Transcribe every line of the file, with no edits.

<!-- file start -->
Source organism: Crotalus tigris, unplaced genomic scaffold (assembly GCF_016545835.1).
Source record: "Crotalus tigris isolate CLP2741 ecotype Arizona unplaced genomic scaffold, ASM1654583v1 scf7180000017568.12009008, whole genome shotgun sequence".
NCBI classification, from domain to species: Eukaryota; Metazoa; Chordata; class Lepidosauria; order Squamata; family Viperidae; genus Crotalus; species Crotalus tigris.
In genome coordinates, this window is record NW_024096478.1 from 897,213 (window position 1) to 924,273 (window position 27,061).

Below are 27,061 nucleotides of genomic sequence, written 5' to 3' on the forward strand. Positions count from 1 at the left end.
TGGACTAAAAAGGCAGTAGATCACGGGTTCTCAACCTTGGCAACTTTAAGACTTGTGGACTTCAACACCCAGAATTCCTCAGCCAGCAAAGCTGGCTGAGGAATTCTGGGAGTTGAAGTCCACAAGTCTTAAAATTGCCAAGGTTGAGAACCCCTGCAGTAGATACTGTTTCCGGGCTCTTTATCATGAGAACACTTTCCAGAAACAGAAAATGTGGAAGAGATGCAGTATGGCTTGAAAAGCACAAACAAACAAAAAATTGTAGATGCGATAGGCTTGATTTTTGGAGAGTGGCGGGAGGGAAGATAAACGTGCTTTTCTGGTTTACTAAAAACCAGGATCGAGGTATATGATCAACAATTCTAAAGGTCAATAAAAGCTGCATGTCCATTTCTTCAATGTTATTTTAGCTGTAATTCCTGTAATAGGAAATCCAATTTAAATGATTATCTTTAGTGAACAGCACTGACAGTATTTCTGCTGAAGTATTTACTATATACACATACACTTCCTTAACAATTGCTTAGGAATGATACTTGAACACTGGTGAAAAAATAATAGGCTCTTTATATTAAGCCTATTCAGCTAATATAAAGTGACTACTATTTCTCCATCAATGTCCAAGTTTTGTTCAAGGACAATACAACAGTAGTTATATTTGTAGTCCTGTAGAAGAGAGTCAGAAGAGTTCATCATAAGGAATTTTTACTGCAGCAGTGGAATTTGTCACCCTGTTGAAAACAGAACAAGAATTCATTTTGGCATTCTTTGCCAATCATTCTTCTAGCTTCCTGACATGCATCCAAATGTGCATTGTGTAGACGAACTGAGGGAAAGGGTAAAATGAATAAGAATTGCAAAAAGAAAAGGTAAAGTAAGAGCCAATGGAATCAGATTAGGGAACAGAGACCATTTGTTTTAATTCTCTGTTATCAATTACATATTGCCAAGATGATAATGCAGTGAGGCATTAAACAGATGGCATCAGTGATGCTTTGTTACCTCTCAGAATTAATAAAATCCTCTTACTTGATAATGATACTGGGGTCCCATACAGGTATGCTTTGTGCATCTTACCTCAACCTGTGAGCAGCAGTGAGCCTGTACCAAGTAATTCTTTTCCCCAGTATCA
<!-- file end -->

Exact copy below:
Source organism: Crotalus tigris, unplaced genomic scaffold (assembly GCF_016545835.1).
Source record: "Crotalus tigris isolate CLP2741 ecotype Arizona unplaced genomic scaffold, ASM1654583v1 scf7180000017568.12009008, whole genome shotgun sequence".
NCBI classification, from domain to species: Eukaryota; Metazoa; Chordata; class Lepidosauria; order Squamata; family Viperidae; genus Crotalus; species Crotalus tigris.
In genome coordinates, this window is record NW_024096478.1 from 897,213 (window position 1) to 924,273 (window position 27,061).

Below are 27,061 nucleotides of genomic sequence, written 5' to 3' on the forward strand. Positions count from 1 at the left end.
TGGACTAAAAAGGCAGTAGATCACGGGTTCTCAACCTTGGCAACTTTAAGACTTGTGGACTTCAACACCCAGAATTCCTCAGCCAGCAAAGCTGGCTGAGGAATTCTGGGAGTTGAAGTCCACAAGTCTTAAAATTGCCAAGGTTGAGAACCCCTGCAGTAGATACTGTTTCCGGGCTCTTTATCATGAGAACACTTTCCAGAAACAGAAAATGTGGAAGAGATGCAGTATGGCTTGAAAAGCACAAACAAACAAAAAATTGTAGATGCGATAGGCTTGATTTTTGGAGAGTGGCGGGAGGGAAGATAAACGTGCTTTTCTGGTTTACTAAAAACCAGGATCGAGGTATATGATCAACAATTCTAAAGGTCAATAAAAGCTGCATGTCCATTTCTTCAATGTTATTTTAGCTGTAATTCCTGTAATAGGAAATCCAATTTAAATGATTATCTTTAGTGAACAGCACTGACAGTATTTCTGCTGAAGTATTTACTATATACACATACACTTCCTTAACAATTGCTTAGGAATGATACTTGAACACTGGTGAAAAAATAATAGGCTCTTTATATTAAGCCTATTCAGCTAATATAAAGTGACTACTATTTCTCCATCAATGTCCAAGTTTTGTTCAAGGACAATACAACAGTAGTTATATTTGTAGTCCTGTAGAAGAGAGTCAGAAGAGTTCATCATAAGGAATTTTTACTGCAGCAGTGGAATTTGTCACCCTGTTGAAAACAGAACAAGAATTCATTTTGGCATTCTTTGCCAATCATTCTTCTAGCTTCCTGACATGCATCCAAATGTGCATTGTGTAGACGAACTGAGGGAAAGGGTAAAATGAATAAGAATTGCAAAAAGAAAAGGTAAAGTAAGAGCCAATGGAATCAGATTAGGGAACAGAGACCATTTGTTTTAATTCTCTGTTATCAATTACATATTGCCAAGATGATAATGCAGTGAGGCATTAAACAGATGGCATCAGTGATGCTTTGTTACCTCTCAGAATTAATAAAATCCTCTTACTTGATAATGATACTGGGGTCCCATACAGGTATGCTTTGTGCATCTTACCTCAACCTGTGAGCAGCAGTGAGCCTGTACCAAGTAATTCTTTTCCCCAGTATCA